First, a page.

There’s a Lot Going On Behind a Simple Email

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That’s an email I got from my literary agent, about a year ago. How I appreciate the beauty and precision of a clear and concise email.

I’ve given workshops called “Mastering Business Email.” I hammer on the need to be clear and concise in your purpose, meaning, and word choice.  My agent, although she didn’t attend my workshop, checked all the boxes on that email.

There’s also the concept of writing a compelling email—but only your audience gets to decide if what you write is compelling. If your email is targeted to the right person and your message is essential to them, your chances of being compelling go way up.  

This email was my agent’s response after reading a novel I’d written, The Suitor. I was the sole audience for this email, and I found it compelling.

You’ve got something here says it all.

That email kicked off a year of back and forth between agent and author. The first task was to write a few more drafts of the novel to incorporate insightful editing suggestions from said agent and resolve some issues. There are always issues.

Then she suggested I come up with a new title, because The Suitor sounded old-fashioned while the novel was anything but. I came up with a new title that we both liked, but then we reverted back to The Suitor, which is a term getting a lot of attention these days because of the hit Netflix show Bridgerton (a bodice-ripping romance, which my novel is not).

Then we had to come up with the “logline” to hook an editor. My agent puts it like this: “When the person next to you at a dinner party asks what your book is about, what do you tell them?”

Answer: nothing. There are no dinner parties these days.

I hate writing these one-line pitches. Who can reduce to a line or two their 300-plus page complex and nuanced novel? You could never explain the story. You could never do justice to the key characters and conflict.

You had to do something.

Logline attempt: 

“When a recent college graduate falls for a charming schemer, her father becomes obsessed with preventing the marriage.”

Getting there, but not quite. A little more pizazz, please.

More attempts. More attempts. Collaborating with my agent, we came up with a final logline:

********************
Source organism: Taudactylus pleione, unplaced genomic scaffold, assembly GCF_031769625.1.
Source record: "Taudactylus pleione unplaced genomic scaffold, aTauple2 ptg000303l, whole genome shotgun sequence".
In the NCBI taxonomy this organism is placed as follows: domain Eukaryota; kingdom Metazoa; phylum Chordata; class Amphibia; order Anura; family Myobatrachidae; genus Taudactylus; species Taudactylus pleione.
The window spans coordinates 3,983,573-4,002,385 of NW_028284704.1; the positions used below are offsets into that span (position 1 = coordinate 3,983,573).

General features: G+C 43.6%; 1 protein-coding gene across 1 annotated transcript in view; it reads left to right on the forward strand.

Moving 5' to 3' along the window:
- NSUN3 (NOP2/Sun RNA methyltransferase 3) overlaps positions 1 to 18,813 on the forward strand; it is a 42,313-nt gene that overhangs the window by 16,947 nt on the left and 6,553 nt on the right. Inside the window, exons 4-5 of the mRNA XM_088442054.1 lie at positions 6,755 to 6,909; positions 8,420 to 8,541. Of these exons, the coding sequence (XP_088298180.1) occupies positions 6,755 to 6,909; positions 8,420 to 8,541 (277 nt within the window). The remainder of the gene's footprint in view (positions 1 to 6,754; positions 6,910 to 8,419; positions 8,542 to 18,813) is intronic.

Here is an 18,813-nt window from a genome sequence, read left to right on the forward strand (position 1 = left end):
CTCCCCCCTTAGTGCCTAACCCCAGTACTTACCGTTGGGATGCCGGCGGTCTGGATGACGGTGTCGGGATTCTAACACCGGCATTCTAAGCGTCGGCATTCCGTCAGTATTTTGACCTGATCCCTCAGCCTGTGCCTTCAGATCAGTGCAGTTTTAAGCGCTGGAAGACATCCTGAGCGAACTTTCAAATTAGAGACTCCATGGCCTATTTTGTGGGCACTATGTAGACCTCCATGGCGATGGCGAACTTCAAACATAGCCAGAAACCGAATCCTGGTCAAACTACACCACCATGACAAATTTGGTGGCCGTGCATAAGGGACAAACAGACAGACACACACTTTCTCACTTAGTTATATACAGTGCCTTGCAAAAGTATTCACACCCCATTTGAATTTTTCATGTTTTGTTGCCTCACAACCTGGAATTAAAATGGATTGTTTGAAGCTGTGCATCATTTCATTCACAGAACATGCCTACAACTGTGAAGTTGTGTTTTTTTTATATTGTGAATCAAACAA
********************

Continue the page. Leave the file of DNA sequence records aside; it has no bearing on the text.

“A young woman lured by the party life falls for a charming and ambitious schemer just this side of dangerous. Her father, determined to protect his daughter and conceal a secret, will do anything to keep them apart.”

Is that the essence of The Suitor?

I spent a long time writing this novel. It happened over the course of years, not months. Early drafts wandered and lacked a strong resolution. I added characters, I took them away. The middle sagged. I put the manuscript down and wrote other fun stuff. I came back to it.

I had three interconnected characters that propel the story: the daughter (Anna), her new love interest (Kyle), and Anna’s father (Art). I was drawn to each of them, sympathetic to their challenges, their strengths, their weaknesses. Anna wanted adventure and distraction to help put a traumatic event behind her. Kyle so wanted to be somebody special. Art was faced with his own mortality and began to get a bit unhinged.

But I struggled with point of view and emphasis while writing. Whose story was I telling?

It wasn’t until I decided to structure the novel as alternating chapters with each chapter narrated by either Art, Anna, or Kyle that the story really crystalized and gained momentum. Each of them became the hero or antihero of their own story—and the villain in someone else’s.

Compelling? So I’ve heard from early readers. Because readers are the ones who decide.

Then the other day I got this email from my agent.

Again, the clear and concise language. She told me what I needed to know, no more or less. A major publisher has The Suitor in their hands.

Now I need to wait, which through experience I’m good at doing. Could be weeks, could be months.

If you’d like to read the first chapter of The Suitor, it’s right here.

By David Klein

David Klein

Published novelist, creative writer, avid reader, discriminating screen watcher.

Novels

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